Traumatic pubic diastasis with rupture of the membranous urethra

Case contributed by Dr Wayland Wang


Motorbike accident.

Patient Data

Age: 25 years
Gender: Male

There is a moderately displaced, comminuted fracture of the right iliac wing. A transverse line of the fracture extends to the inferior margin of the right sacroiliac joint with gas locules in the SIJ. There is gross diastasis of the pubic symphysis with overlap of the pubic bodies and tiny surrounding osseous fragments. A small extraperitoneal hematoma is seen on the left abutting the anterior aspect of the bladder and in the left retropubic region. Small hematoma is also seen in the right lower rectus sheath and underlying soft tissues. No contrast extravasation is demonstrated.

The bladder is thin walled and not collapsed. On the delayed imaging contrast is seen flowing from ureters to the bladder. Dependent layering of material in the bladder suggests small volume clot. There is stranding around the membranous urethra, suggesting traumatic injury.

Fractures of the left L1-L4 transverse processes. No other injuries demonstrated.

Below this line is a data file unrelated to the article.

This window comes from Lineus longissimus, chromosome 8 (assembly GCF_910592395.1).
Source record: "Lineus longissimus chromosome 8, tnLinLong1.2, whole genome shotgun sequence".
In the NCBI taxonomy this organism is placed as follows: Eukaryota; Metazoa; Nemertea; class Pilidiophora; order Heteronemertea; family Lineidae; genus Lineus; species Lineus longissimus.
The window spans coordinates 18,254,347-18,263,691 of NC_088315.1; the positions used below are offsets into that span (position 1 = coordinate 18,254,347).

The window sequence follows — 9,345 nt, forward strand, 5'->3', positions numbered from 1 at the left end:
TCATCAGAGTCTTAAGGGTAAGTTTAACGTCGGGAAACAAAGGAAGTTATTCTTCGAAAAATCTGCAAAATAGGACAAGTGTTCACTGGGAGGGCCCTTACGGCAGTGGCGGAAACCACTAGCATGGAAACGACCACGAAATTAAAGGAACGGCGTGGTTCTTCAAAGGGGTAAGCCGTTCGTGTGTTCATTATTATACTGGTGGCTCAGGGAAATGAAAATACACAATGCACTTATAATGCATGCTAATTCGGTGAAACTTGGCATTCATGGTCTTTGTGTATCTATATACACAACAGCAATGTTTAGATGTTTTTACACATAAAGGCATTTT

Pelvic fractures involving the right iliac wing and pubic symphysis diastasis with small extraperitoneal hematoma and no contrast extravasation. No evidence of bladder injury on this study, however there is suspected injury to the membranous urethra.

Ccontrast medium administered into the urethra outlines a normal caliber penile urethra. Irregularity and extravasation of contrast is present at the level of the membranous urethra with only a small volume of contrast passing beyond into the prostatic urethra. Contrast in the bladder likely relates to previous intravenous contrast.

Conclusion: Findings are in keeping with traumatic injury of the membranous urethra.

Case Discussion

Traumatic urethral injury is an important potential complication of pelvic fractures, especially those involving the pubic symphysis or pubic rami. It should be considered whenever there are pelvic injuries, especially when injuries involve the midline or paramedian structures.

While CT is the cornerstone of trauma imaging, it is inadequate in assessing the urethra. This is best done radiographically, after administration of contrast media via the urethra. A single oblique projection (to capture the whole length of the urethra) is often enough to demonstrate any potential injuries.

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Case information

rID: 51035
Published: 16th Oct 2020
Last edited: 16th Oct 2020
System: Urogenital
Inclusion in quiz mode: Included